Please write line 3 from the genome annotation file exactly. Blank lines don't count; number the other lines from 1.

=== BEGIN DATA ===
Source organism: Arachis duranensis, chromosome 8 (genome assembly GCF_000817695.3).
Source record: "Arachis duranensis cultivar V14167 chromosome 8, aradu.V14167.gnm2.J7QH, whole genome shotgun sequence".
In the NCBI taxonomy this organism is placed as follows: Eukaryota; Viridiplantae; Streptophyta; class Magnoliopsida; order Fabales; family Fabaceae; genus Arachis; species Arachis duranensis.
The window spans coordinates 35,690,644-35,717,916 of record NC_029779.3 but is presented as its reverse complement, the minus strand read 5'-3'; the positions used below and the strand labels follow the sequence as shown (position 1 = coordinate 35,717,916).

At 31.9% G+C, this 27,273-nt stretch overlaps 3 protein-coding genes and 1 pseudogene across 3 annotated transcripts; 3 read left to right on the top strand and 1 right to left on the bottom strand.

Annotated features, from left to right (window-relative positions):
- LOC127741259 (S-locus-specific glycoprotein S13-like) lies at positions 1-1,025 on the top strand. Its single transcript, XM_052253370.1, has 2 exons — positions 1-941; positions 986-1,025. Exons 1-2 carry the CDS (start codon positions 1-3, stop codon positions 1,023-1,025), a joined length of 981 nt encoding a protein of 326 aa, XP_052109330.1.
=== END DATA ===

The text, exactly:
In the NCBI taxonomy this organism is placed as follows: Eukaryota; Viridiplantae; Streptophyta; class Magnoliopsida; order Fabales; family Fabaceae; genus Arachis; species Arachis duranensis.